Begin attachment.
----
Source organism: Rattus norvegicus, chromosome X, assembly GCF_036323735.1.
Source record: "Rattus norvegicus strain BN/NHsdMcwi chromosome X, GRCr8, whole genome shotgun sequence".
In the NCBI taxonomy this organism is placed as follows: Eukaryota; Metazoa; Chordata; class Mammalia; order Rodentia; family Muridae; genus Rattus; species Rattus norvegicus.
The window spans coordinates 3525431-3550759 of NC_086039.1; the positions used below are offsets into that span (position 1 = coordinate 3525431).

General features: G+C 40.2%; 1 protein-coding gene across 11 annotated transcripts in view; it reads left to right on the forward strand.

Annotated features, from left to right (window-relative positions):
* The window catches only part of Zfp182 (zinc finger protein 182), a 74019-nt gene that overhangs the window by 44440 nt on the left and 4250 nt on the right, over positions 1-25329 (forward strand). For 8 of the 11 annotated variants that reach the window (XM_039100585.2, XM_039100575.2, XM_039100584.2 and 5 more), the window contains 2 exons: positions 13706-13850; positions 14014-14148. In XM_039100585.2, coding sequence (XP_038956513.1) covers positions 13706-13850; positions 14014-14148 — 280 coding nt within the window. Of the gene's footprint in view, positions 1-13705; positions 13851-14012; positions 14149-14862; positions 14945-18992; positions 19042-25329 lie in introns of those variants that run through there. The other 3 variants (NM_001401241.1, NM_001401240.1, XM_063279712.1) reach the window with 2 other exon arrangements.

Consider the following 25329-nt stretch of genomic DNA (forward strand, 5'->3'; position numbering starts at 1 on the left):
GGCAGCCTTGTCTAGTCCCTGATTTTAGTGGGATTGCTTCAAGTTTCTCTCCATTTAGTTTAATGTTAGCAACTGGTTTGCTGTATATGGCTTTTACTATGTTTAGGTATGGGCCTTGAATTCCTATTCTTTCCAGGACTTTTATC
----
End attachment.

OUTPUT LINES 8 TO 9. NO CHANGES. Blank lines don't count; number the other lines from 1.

Consider the following 25329-nt stretch of genomic DNA (forward strand, 5'->3'; position numbering starts at 1 on the left):
GGCAGCCTTGTCTAGTCCCTGATTTTAGTGGGATTGCTTCAAGTTTCTCTCCATTTAGTTTAATGTTAGCAACTGGTTTGCTGTATATGGCTTTTACTATGTTTAGGTATGGGCCTTGAATTCCTATTCTTTCCAGGACTTTTATC